Vision, Mission and Values: More than Just Words on a Plaque


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Expert Perspective by Grahall’s OmniMedia Editorial Board

expert perspective telescopeWe have been perusing the letters submitted to the SEC relating to the proxy disclosure requirements  and came across one from the Ethisphere Institute .  According to the authors, Alexander F. Brigham, Stefan Linssen and Stephen Martin, the Ethisphere Institute is “a leading research and measurement institution in the field of examining correlations between business ethics and corporate performance.”   Their letter makes some compelling arguments for “steps to enhance disclosure around ethics, compliance and integrity [that] will be of service to the investing public and reflect an increasing trend and interest in the business community….” And they note that “…emphasizing ethics in business is a fundamental good practice and benefits companies and the investing public alike.”

Our Grahall Editorial Board recently discussed the Ethisphere letter and the concept of ethics and ethical behavior in terms of compensation decisions. 

Grahall firmly believes that executive rewards strategies – and the philosophies behind them – must reflect the organization’s vision, mission and values (VMV).  These edicts provide significant directional guidance for decision makers in the organization when the decisions get tough.  We also believe that good VMV statements – assuming that executives buy into them – promote good decisions.   Especially important are the values that are integral to a company.  These are the deeply held beliefs that that should be demonstrated through day to day behaviors of every employee at every level of the organization.  They are, quite simply, an open proclamation of how an organization expects everyone to behave.  These are, in fact, the ethics of the company.

Grahall’s Robert Cirkiel puts it this way: “The trick is a VMV that integrates values and mission into the path to success.  ‘Follow the VMV and we succeed – don’t follow them and we fail.’  Back this up with action and accountability.  Reinforce them continually.  Too many VMVs are currently a joke.  How many times have you been at a meeting staring at the mission statement on a wall, none of which is being adhered to in the meeting?”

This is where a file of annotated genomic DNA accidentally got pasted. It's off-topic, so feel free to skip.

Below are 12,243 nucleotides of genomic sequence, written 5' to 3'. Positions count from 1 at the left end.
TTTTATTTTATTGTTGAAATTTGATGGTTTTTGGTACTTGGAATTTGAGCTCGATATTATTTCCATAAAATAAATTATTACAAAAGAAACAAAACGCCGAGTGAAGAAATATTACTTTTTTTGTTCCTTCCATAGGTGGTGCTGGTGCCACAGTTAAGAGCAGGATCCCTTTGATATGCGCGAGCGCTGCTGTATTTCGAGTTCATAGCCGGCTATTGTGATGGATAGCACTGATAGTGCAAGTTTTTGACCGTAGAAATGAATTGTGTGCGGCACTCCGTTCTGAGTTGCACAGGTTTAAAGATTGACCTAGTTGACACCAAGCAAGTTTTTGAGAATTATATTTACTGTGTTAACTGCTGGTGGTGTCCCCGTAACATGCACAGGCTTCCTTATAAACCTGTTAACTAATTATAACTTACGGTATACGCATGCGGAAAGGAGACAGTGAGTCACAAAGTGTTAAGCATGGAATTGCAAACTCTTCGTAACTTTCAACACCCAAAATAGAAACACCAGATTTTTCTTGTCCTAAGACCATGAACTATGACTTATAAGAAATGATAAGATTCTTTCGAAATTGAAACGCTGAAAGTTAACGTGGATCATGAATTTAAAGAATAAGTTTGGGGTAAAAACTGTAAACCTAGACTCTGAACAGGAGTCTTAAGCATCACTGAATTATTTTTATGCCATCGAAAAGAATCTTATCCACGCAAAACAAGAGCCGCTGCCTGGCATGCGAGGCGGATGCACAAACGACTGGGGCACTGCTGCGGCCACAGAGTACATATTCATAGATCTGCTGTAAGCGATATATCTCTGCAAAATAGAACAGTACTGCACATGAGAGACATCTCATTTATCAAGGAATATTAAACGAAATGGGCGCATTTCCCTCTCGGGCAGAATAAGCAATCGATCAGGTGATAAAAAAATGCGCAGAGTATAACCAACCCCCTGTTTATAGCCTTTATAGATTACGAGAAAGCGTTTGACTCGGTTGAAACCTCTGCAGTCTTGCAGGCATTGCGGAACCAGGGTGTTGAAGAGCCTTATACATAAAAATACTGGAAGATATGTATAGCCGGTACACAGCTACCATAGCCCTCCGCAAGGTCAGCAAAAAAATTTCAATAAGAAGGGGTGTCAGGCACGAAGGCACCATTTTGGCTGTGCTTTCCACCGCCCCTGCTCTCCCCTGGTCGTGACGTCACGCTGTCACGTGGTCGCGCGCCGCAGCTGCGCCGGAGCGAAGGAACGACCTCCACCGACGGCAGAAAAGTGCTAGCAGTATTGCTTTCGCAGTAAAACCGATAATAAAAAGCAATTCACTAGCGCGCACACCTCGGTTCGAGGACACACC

Executives – the leaders of the company – in particular, must be held accountable to uphold the values of the company.  They set the stage for all employees to understand that these are not just words on a plaque or a web site but rather behaviors that are expected to be upheld.  And it is equally important that the compensation strategy for executives is consistent with and supports these statements. 

So how do Boards of Directors and their advisors help to support the company’s ethical behaviors through its compensation structure?  It’s simple really – dust off those VMV statements.  Make it an important part of the compensation process to review, renew and refresh the values statements.  Ensure that compensation rewards activities are consistent with these statements and discourage behaviors that are inconsistent.   Make this VMV review part of every performance review and every compensation decision.

Read more on how Grahall incorporates Vision, Mission and Values statements into Total Rewards Strategies in the book “Effective Executive Compensation” by Grahall’s Michael Graham.

Contact Grahall’s OmniMedia Editorial Board at

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